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Offering FX brokers four steps to prepare for Disaster Recovery


By Chad Stanfield, Vice President of Field Engineers at InMage Systems Chad Stanfield


In today’s climate, most enterprises maintain some form of business continuity plan. Business continuity plans provide a way for an enterprise to continue functioning in the event of a catastrophic disaster that shuts down business operations at one or more primary locations. Business continuity plans cover information technology (IT) infrastructure recovery,


human capital issues that arise when business operations must be restarted at a remote location, and physical infrastructure issues, such as re-establishing communications, ensuring physical security, and providing appropriate work areas at remote locations. IT infrastructure recovery, sometimes referred to as disaster recovery (DR), addresses the issues involved with recovering computing equipment (servers, storage, etc.), data, and application services. DR provides a necessary foundation for business continuity plans but is not a substitute for them. An effective DR plan is especially important for online foreign exchange (FX) brokers, whose trade servers are absolutely essential to their businesses. Any downtime events, such as a server failure, virus or natural disaster, significantly affects a broker’s ability to complete transactions, generate revenue and service its customers. FX brokers also operate in an increasingly strict regulatory environment. The National Futures Association (NFA) requires all members to adopt a disaster recovery (DR) plan reasonably designed to enable them to continue operating, re- establish operations, or transfer their business to other members with minimal disruption to their customers, other members, and the commodity futures markets. Additionally, all downtime events must be reported. This article will focus on the key elements of creating an effective DR plan, and then provide a short case study of how a leading provider of foreign exchange trading services, Interbank FX, implemented an updated DR plan to meet their requirements.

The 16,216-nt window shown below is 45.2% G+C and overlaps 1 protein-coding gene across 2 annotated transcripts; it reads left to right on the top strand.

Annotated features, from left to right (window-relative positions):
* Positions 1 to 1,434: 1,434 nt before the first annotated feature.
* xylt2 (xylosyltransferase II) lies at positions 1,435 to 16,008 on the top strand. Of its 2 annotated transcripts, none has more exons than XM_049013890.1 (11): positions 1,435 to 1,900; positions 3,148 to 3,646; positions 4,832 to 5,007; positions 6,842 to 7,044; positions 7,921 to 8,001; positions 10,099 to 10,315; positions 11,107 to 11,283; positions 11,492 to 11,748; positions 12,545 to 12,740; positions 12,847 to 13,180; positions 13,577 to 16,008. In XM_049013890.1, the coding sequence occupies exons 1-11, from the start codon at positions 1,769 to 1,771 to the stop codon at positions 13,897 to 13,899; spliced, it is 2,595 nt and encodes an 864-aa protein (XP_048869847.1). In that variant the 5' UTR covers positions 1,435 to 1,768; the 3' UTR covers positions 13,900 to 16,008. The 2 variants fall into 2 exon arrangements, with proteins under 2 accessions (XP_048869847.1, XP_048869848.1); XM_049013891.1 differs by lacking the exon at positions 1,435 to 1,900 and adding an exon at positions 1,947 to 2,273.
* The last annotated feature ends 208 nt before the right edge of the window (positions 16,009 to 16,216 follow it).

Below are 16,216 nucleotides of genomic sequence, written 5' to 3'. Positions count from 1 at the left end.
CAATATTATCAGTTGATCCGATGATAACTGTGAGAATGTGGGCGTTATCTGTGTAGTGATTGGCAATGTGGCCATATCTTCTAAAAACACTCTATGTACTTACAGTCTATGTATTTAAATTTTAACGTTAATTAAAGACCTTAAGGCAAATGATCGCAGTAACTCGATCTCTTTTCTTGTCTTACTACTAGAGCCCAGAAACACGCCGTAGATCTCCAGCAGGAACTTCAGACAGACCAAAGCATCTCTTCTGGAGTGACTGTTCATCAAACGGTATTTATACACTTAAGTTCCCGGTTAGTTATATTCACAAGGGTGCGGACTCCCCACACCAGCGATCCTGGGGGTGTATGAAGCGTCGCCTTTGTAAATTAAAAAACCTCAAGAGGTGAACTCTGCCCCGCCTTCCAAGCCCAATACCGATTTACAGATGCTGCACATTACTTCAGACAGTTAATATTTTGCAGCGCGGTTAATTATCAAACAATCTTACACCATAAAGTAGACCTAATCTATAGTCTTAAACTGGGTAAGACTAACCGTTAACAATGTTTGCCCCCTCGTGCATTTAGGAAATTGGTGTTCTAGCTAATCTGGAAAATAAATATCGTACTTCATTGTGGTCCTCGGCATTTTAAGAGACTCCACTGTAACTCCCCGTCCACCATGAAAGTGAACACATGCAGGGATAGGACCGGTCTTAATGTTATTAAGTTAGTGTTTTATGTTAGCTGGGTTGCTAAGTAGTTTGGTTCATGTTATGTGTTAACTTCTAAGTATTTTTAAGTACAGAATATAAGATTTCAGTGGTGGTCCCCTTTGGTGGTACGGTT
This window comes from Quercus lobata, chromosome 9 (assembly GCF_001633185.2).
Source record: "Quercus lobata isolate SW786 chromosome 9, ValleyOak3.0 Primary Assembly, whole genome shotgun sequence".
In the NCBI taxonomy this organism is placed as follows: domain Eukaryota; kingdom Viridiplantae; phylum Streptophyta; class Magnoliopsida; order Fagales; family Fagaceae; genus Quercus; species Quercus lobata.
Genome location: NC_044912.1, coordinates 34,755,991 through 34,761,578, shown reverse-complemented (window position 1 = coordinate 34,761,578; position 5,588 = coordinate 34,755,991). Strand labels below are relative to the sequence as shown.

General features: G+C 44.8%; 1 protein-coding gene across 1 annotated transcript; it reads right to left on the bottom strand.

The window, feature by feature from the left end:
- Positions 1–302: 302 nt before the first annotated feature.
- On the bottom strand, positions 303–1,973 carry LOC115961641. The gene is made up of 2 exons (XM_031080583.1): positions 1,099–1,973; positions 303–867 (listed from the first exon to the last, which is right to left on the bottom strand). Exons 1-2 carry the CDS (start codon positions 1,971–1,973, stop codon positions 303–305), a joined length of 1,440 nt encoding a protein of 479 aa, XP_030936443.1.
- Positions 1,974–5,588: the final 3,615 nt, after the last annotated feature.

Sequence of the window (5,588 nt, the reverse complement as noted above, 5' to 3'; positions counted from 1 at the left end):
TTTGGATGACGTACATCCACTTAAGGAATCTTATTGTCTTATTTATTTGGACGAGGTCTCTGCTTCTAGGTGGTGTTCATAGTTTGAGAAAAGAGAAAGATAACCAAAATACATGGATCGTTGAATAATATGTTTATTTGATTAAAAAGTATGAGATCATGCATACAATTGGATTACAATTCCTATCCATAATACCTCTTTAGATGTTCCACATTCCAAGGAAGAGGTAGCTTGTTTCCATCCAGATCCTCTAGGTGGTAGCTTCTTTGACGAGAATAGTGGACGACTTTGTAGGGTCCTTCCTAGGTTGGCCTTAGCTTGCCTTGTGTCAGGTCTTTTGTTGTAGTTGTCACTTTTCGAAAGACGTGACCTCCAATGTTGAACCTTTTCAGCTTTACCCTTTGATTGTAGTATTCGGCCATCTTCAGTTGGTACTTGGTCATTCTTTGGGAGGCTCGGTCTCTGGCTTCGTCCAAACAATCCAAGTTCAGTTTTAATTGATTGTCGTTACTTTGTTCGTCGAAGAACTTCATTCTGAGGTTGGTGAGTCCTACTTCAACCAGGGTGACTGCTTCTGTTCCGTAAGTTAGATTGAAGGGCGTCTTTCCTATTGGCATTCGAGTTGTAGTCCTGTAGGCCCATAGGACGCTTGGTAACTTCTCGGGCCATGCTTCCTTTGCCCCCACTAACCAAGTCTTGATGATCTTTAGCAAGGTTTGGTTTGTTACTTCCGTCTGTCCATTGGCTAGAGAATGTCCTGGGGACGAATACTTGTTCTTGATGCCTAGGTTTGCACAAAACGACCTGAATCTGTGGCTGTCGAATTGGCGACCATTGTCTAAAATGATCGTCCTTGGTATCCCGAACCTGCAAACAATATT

74 | INSTITUTIONAL FX SERVICES - THE BROKERS HANDBOOK 2012/2013


Market Forces Driving Change


Te conventional approach to DR was to periodically ship copies of backup tapes to remote locations, where they were often stored for years, to ensure data recovery in the event of catastrophic disasters which may shut down primary sites. In the world of DR, two key metrics govern recovery capabilities: recovery point objective (RPO) and recovery time objective (RTO). RPO defines the minimum acceptable level of data loss (e.g. no more than 24 hours, no more than 4 hours, etc.) per recovery event, while RTO defines the maximum acceptable time to recovery (e.g. data and/ or applications restored and running within 8 hours, etc.).


Remote recoveries from tape generally exhibit lax RPO and RTO. By the time tapes are stored at a remote location, the data may already be several days to a week old, and recovery can easily require several days to a week. Data is growing at unprecedented rates, and evolving business and regulatory mandates are driving ever more stringent recovery requirements. For most critical application environments, a tape-based DR approach just can’t meet these requirements, putting businesses at risk for lost revenue, poor customer service, and, in certain extreme cases, overall business viability. Tese market forces are driving many foreign exchange brokers to re- evaluate how they plan for DR.


Business process and outsourcing


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